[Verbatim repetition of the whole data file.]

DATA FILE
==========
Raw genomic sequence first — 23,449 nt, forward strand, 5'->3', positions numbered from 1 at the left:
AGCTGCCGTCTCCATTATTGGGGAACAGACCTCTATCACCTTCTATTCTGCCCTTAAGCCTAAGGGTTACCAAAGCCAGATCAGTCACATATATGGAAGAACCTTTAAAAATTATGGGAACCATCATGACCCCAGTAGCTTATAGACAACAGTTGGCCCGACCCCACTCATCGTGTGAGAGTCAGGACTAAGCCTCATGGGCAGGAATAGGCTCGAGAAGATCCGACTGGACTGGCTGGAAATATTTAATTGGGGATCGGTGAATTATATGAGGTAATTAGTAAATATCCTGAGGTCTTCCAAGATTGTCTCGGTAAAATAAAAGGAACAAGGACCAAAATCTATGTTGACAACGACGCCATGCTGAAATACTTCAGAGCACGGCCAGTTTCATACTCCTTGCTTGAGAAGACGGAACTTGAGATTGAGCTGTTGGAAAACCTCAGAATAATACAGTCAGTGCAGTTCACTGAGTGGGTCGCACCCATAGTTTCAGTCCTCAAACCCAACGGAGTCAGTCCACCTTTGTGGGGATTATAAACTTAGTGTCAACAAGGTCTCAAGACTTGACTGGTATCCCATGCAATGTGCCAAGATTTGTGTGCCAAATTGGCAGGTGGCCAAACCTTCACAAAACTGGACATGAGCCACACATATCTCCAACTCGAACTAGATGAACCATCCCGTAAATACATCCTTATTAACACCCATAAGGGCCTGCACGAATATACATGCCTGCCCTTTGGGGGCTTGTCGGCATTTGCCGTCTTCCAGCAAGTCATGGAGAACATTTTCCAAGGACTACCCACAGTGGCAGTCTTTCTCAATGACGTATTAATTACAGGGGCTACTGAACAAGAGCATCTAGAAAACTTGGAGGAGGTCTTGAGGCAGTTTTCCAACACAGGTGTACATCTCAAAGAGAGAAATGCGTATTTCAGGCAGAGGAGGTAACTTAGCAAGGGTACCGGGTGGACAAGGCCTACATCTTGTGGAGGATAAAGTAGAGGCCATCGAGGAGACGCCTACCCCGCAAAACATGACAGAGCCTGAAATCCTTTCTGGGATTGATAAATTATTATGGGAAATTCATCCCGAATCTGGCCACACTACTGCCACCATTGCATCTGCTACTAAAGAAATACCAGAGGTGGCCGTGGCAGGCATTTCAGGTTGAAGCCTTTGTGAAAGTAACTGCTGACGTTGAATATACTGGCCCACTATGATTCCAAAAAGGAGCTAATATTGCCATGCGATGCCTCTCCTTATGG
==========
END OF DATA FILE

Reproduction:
Raw genomic sequence first — 23,449 nt, forward strand, 5'->3', positions numbered from 1 at the left:
AGCTGCCGTCTCCATTATTGGGGAACAGACCTCTATCACCTTCTATTCTGCCCTTAAGCCTAAGGGTTACCAAAGCCAGATCAGTCACATATATGGAAGAACCTTTAAAAATTATGGGAACCATCATGACCCCAGTAGCTTATAGACAACAGTTGGCCCGACCCCACTCATCGTGTGAGAGTCAGGACTAAGCCTCATGGGCAGGAATAGGCTCGAGAAGATCCGACTGGACTGGCTGGAAATATTTAATTGGGGATCGGTGAATTATATGAGGTAATTAGTAAATATCCTGAGGTCTTCCAAGATTGTCTCGGTAAAATAAAAGGAACAAGGACCAAAATCTATGTTGACAACGACGCCATGCTGAAATACTTCAGAGCACGGCCAGTTTCATACTCCTTGCTTGAGAAGACGGAACTTGAGATTGAGCTGTTGGAAAACCTCAGAATAATACAGTCAGTGCAGTTCACTGAGTGGGTCGCACCCATAGTTTCAGTCCTCAAACCCAACGGAGTCAGTCCACCTTTGTGGGGATTATAAACTTAGTGTCAACAAGGTCTCAAGACTTGACTGGTATCCCATGCAATGTGCCAAGATTTGTGTGCCAAATTGGCAGGTGGCCAAACCTTCACAAAACTGGACATGAGCCACACATATCTCCAACTCGAACTAGATGAACCATCCCGTAAATACATCCTTATTAACACCCATAAGGGCCTGCACGAATATACATGCCTGCCCTTTGGGGGCTTGTCGGCATTTGCCGTCTTCCAGCAAGTCATGGAGAACATTTTCCAAGGACTACCCACAGTGGCAGTCTTTCTCAATGACGTATTAATTACAGGGGCTACTGAACAAGAGCATCTAGAAAACTTGGAGGAGGTCTTGAGGCAGTTTTCCAACACAGGTGTACATCTCAAAGAGAGAAATGCGTATTTCAGGCAGAGGAGGTAACTTAGCAAGGGTACCGGGTGGACAAGGCCTACATCTTGTGGAGGATAAAGTAGAGGCCATCGAGGAGACGCCTACCCCGCAAAACATGACAGAGCCTGAAATCCTTTCTGGGATTGATAAATTATTATGGGAAATTCATCCCGAATCTGGCCACACTACTGCCACCATTGCATCTGCTACTAAAGAAATACCAGAGGTGGCCGTGGCAGGCATTTCAGGTTGAAGCCTTTGTGAAAGTAACTGCTGACGTTGAATATACTGGCCCACTATGATTCCAAAAAGGAGCTAATATTGCCATGCGATGCCTCTCCTTATGG